COLUMBUS, Ohio — A bit more than two years ago, Gov. Mike DeWine asked state lawmakers to pass a bill to strengthen Ohio's gun laws, including requiring background checks for nearly all gun purchases. Now, a gun bill that was voted to move to a final vote in the state House would just about do the opposite.
Ohio's current conceal carry law requires additional training, background check and a permit for gun owners. Senate Bill 215 would eliminate all of that to carry a firearm in Ohio.
S.B. No. 215 would allow for anyone 21 and older, who is legally allowed to own a gun, to conceal carry. A permit to carry would no longer be required, nor the mandatory eight hours of training or required background checks.
As far as gun owners who want to permitless carry but want training on how to handle a firearm, training will still be available from various gun clubs and ranges across the state if a person chooses. Most places that currently offer classes to obtain a concealed carry permit also offer general gun safety courses, which are recommended for anyone who handles or carries a firearm.
Anyone who still wishes to carry in the dozens of other states that Ohio has a reciprocity agreement with would still need to hold a permit. The conceal carry permits aren't being eliminated, Ohioans just won't be required to have one unless they want to carry in other states.
What does reciprocity carry mean?
According to the Ohio Attorney General's Office, "Ohio law gives the Attorney General the right to negotiate concealed carry handgun reciprocity agreements with other states. Under such agreements, Ohio and other states agree to respect each other's concealed carry laws and recognize each other's permit holders."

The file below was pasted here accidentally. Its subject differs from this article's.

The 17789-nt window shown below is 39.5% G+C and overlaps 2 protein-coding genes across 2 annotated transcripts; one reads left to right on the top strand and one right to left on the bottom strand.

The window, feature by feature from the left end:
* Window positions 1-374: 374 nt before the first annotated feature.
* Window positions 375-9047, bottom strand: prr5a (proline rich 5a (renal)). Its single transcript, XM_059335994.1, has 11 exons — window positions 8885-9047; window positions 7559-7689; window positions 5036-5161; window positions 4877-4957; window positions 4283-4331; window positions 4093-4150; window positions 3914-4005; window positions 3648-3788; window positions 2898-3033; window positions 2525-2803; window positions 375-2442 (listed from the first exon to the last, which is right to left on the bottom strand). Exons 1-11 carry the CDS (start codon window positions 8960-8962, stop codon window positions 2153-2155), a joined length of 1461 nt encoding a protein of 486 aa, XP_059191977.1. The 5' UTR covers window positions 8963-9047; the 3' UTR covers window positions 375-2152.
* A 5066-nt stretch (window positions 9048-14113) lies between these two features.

Individuals who seek to obtain a carry permit for reciprocity will still be required to undergo background checks and eight hours of training.
CLICK HERE to see what states have reciprocity agreements with Ohio that allow permit holders to carry in other states.
The bill's hearings have had people in attendance to support, like different firearm associations and community members. But there have been far more opponents, such as numerous advocacy groups, police coalitions, law enforcement, legal experts and more.
“The [Fraternal Order of Police of Ohio] strongly opposes substitute Senate Bill 215,” Director of Government Affairs for the FOP and retired Columbus police officer Michael S. Weinman said. “We feel the changes in the bill create a threat for officer safety.”
Weinman testified on behalf of more than 24,000 active or retired members of the FOP.
“The bill eliminates the need for a concealed carry license, modifies the notification by licensee to an officer that they are armed, removes a requirement or carry documentation for both licensee and military personnel, and this allows an officer from detaining anyone with a firearm,” he said. “They can do this without training or background checks and avoid any revocation or suspension of a license from an issuing sheriff. They also get around the renewal background check.”
If the bill is signed, individuals would no longer need to inform police that they have a gun on them, unless directly asked. It puts the duty on the officer who pulls someone over to make sure the person is honest with them about having a gun.
In previous hearings, supporters have said that with an increase in crime in the state, more and more people want to protect themselves and their families.
“In some cases, they may not have time to go get a permit, or go through the classes or the training,” said Rob Sexton of the Buckeye Firearm Association.
Anti-gun advocates say the bill's removal of conceal carry training is only going to cause more deaths from uninformed gun owners. Bill supporters say mandated training doesn't actually matter.
“The idea that the government required eight hours, I think most firearms owners much exceeded that,” Sexton said, adding that gun owners who conceal carry are not the problem, but rather criminals who access guns no matter what.
“The four states that have the strongest gun laws: New York, New Jersey, Hawaii and Massachusetts, have one-quarter of the death rate that Ohio has,” a gun control supporter said, quoting a study by the Giffords Law Center. “Gun laws do work to save lives, well, good gun laws.”
The governor's team told News 5 that DeWine is a strong supporter of the 2nd Amendment and he will review the bill. This bill passed through the committee Tuesday and will now be sent to the house floor for a final vote.
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